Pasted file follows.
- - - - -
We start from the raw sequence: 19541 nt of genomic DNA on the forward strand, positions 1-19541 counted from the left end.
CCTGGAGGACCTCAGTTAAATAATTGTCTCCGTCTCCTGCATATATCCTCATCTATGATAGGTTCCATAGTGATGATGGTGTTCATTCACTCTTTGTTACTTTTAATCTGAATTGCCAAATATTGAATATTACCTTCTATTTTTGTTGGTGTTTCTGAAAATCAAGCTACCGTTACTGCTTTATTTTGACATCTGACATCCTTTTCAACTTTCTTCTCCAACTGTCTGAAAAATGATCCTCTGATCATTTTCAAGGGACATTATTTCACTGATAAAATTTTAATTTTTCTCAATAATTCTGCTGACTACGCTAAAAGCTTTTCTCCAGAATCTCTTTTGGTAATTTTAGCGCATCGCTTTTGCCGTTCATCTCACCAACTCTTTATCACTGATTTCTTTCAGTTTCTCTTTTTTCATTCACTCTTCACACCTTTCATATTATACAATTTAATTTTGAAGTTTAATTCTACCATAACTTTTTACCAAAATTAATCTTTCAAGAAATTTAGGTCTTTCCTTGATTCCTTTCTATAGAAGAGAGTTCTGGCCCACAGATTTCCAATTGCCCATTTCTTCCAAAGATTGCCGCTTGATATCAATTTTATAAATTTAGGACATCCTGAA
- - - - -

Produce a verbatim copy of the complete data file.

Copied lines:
We start from the raw sequence: 19541 nt of genomic DNA on the forward strand, positions 1-19541 counted from the left end.
CCTGGAGGACCTCAGTTAAATAATTGTCTCCGTCTCCTGCATATATCCTCATCTATGATAGGTTCCATAGTGATGATGGTGTTCATTCACTCTTTGTTACTTTTAATCTGAATTGCCAAATATTGAATATTACCTTCTATTTTTGTTGGTGTTTCTGAAAATCAAGCTACCGTTACTGCTTTATTTTGACATCTGACATCCTTTTCAACTTTCTTCTCCAACTGTCTGAAAAATGATCCTCTGATCATTTTCAAGGGACATTATTTCACTGATAAAATTTTAATTTTTCTCAATAATTCTGCTGACTACGCTAAAAGCTTTTCTCCAGAATCTCTTTTGGTAATTTTAGCGCATCGCTTTTGCCGTTCATCTCACCAACTCTTTATCACTGATTTCTTTCAGTTTCTCTTTTTTCATTCACTCTTCACACCTTTCATATTATACAATTTAATTTTGAAGTTTAATTCTACCATAACTTTTTACCAAAATTAATCTTTCAAGAAATTTAGGTCTTTCCTTGATTCCTTTCTATAGAAGAGAGTTCTGGCCCACAGATTTCCAATTGCCCATTTCTTCCAAAGATTGCCGCTTGATATCAATTTTATAAATTTAGGACATCCTGAA